Tuesday, February 24, 2015

Monday, February 23, 2015

Animals Tend to Evolve Toward Larger Size Over Time

Cope’s rule in the evolution of marine animals. 2015. Heim, N.A., et al. Science.

The study reveals that over the past 542 million years, the mean sized of marine animals has increased 150-fold.
The research also found that the increase in body size that has occurred since animals first appeared in the fossil record around 550 million years ago is not due to all animal lineages steadily growing bigger, but rather to the diversification of groups of organisms that were already larger than other groups early in the history of animal evolution.

"That's also something we didn't know before," Payne said. "For reasons that we don't completely understand, the classes with large body size appear to be the ones that over time have become differentially more diverse."

Cope's rule was formulated in the late 19th century after paleontologists noticed that the body sizes of terrestrial mammals such as horses generally increased over time.
To test whether Cope's rule applies to marine animals as a whole, Payne and a team that included undergraduates and high school interns compiled a dataset including more than 17,000 groups, or genera, of marine animals spanning five major phyla-Arthropods, Brachiopods, Chordates, Echinoderms, and Mollusks-and the past 542 million years.

"Our study is the most comprehensive test of Cope's rule ever conducted," Heim said. "Nearly 75 percent of all of marine genera in the fossil record and nearly 60 percent of all the animal genera that ever lived are included in our dataset." PR

The Milky Way Over The Arizona Toadstools

From Astronomy Picture of The Day

Wednesday, February 04, 2015

Born This Day: Raymond Dart

Dart (Feb. 4 1893 - Nov. 22, 1988) was an Australian-born, South African physical anthropologist. In 1924, working with students in the Taung limestone South Africa, they discovered the first Australopithecus africanus. Dubbed "missing link" at the time, skull is also known as the 'Taung child', and was only three years old at the time of death. More on Dart here

Tuesday, February 03, 2015

Born This Day: Gideon Mantell

Mantell (Feb. 3, 1790 – Nov. 10, 1852), a physician of Lewes in Sussex in southern England, had for years been collecting fossils in the sandstone of Tilgate forest, and he had discovered bones belonging to three extinct species: a giant crocodile, a plesiosaur, and Buckland's Megalosaurus. But in 1822 he found several teeth that "possessed characters so remarkable" that they had to have come from a fourth and distinct species of Saurian. After consulting numerous experts, Mantell finally recognized that the teeth bore an uncanny resemblance to the teeth of the living iguana, except that they were twenty times larger.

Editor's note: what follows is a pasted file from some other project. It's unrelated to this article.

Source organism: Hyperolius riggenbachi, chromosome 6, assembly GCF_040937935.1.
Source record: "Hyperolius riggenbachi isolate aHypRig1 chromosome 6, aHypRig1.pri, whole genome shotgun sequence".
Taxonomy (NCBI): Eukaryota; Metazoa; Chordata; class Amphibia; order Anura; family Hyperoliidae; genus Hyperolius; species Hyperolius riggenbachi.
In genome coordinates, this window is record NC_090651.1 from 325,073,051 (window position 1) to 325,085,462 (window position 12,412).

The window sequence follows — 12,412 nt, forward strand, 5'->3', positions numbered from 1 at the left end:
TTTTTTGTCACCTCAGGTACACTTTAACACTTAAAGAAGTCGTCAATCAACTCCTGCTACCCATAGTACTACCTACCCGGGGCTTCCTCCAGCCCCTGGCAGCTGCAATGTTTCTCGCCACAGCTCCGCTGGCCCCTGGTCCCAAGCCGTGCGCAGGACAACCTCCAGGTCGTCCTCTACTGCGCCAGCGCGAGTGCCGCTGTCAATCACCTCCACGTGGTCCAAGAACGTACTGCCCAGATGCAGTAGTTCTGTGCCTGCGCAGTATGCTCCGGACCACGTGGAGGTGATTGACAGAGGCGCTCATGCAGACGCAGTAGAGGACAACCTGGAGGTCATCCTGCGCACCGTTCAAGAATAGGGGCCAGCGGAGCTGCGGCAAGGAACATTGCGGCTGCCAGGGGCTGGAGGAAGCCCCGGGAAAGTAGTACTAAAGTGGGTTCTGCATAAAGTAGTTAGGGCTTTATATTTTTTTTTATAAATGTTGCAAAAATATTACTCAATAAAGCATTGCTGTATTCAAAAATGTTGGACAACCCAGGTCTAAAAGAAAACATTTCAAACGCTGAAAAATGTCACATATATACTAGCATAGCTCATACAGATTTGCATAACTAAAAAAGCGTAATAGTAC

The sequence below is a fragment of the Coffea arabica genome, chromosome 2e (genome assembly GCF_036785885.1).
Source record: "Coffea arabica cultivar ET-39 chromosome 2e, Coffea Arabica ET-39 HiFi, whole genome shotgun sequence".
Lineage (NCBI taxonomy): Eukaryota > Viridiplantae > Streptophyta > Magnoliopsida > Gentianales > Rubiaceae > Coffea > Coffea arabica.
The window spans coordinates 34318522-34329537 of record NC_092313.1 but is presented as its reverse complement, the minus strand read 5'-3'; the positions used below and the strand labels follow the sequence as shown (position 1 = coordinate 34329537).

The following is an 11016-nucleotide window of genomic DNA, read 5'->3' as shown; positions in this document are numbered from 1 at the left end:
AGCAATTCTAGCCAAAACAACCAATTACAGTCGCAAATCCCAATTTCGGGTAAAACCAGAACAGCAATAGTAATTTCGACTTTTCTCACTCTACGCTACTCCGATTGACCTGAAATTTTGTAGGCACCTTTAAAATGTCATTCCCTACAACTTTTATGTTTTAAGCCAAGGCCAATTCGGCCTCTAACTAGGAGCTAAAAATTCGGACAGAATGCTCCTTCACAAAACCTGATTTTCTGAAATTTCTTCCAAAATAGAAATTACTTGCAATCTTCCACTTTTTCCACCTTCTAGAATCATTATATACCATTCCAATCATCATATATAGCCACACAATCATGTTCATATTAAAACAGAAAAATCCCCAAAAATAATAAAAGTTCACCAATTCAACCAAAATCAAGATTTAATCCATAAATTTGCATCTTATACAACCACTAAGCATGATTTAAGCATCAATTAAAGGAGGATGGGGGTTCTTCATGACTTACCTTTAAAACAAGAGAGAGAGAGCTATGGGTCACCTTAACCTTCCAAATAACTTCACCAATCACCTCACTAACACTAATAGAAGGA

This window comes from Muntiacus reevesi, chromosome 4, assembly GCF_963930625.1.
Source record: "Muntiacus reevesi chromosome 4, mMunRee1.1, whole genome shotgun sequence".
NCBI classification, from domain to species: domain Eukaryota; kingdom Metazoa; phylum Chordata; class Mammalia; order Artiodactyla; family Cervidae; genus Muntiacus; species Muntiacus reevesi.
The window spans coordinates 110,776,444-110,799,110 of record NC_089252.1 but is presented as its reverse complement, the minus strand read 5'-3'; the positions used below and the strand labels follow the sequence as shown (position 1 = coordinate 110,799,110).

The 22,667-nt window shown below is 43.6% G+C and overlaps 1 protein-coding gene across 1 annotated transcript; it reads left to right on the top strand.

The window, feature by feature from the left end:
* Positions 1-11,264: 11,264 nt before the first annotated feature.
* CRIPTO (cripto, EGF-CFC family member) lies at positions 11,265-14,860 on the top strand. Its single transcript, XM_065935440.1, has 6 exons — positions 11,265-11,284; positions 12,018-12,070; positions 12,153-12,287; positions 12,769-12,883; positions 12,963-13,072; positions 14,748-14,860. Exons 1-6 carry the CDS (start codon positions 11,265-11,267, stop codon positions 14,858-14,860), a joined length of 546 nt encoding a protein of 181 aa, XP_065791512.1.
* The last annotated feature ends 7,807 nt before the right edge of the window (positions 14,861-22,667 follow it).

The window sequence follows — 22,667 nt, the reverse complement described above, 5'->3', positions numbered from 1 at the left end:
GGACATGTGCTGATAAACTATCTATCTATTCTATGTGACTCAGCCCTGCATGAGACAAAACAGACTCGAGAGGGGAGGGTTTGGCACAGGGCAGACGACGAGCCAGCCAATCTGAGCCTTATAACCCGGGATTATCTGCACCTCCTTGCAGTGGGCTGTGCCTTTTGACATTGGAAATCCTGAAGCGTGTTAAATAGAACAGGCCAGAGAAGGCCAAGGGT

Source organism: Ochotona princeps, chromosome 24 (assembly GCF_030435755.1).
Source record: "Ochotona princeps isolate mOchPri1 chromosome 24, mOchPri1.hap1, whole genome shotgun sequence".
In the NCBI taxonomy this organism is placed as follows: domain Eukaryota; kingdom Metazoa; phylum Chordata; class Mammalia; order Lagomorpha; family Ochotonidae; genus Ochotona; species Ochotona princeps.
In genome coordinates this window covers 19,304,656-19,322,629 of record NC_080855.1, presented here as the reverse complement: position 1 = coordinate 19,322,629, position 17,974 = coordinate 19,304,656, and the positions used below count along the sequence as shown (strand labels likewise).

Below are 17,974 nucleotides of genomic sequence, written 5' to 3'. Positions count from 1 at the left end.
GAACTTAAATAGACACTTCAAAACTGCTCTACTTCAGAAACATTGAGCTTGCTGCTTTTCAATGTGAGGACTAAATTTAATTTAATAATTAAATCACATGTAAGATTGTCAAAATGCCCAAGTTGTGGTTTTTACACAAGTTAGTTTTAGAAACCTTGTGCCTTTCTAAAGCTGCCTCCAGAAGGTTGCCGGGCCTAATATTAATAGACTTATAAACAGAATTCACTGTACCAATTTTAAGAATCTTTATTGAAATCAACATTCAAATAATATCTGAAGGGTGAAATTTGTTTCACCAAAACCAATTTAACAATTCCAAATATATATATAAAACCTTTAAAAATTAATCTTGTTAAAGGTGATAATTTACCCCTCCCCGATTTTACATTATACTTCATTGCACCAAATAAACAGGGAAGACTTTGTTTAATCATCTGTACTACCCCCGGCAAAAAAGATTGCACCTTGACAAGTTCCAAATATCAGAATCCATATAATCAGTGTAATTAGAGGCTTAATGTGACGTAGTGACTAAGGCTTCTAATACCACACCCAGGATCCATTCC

In this paper, the second published description of a dinosaur, he concluded that he had found the teeth of a giant lizard, which he named Iguanodon, or "Iguana-tooth."

Mantell illustrated his announcement with a single lithographed plate. Mantell included at the bottom of the plate a drawing of a recent iguana jaw, which is shown four times natural size, and for further comparison, he added views of the inner and outer surface of a single iguana tooth, "greatly magnified."

The traditional story that Mantell's wife found the first teeth in 1822, while the doctor was visiting a patient, appears, alas, to be unfounded.

Info and plate from HERE.

Died This Day: Ernst Mayr

Any student of biology, or anyone with an interest in the natural world, will be familiar with Ernst Mayr who passed away on February 3rd, 2005 in Bedford, Mass. Born in Kempton, Germany he joined the American Museum of Natural History as a curator in 1931. In 1953 he left the museum to work at Harvard University where he stayed until his retirement in 1975.

While working on the problem of speciation in the birds of New Guinea, Mayr realized that the multitude of species and and subspecies that he saw could best be explained as being a snapshot of evolution in action. He suggested that new species could arise when the range of one species was fractured long enough for members in different parts of the range to evolve characters that would not allow individuals to reproduce when they were brought back together again. This lead to him developing the “biological species concept” in which species are defined as populations of interbreeding organisms rather than just a collection of characters. This idea, along with his theory of “allopatric speciation” was published in his book “Systematics and the Origin of the Species” (1942) and later contributed to the “Punctuated Equilibrium” theory of Niles Eldredge and Stephen Jay Gould.

Ernst Mayr was himself inspired by the work of geneticist Theodosius Dobzhansky on the fruit fly Drosophila melanogaster and his book “Genetics and the Origin of the Species” (1937). These two men, together with the paleontologist George Gaylord Simpson, combined the sciences of genetics, zoology and paleontology into what is now known as “the new synthesis” that provides the modern experimental underpinning to the concepts that Charles Darwin presented in his book, “On the Origin of the Species” .

For anyone interested in learning more about modern evolutionary theory I’d recommend Mayr’s recent book “What Evolution Is” (2002). It’s written in an engaging and readable format from the perspective of someone who’s thought about evolution all his life.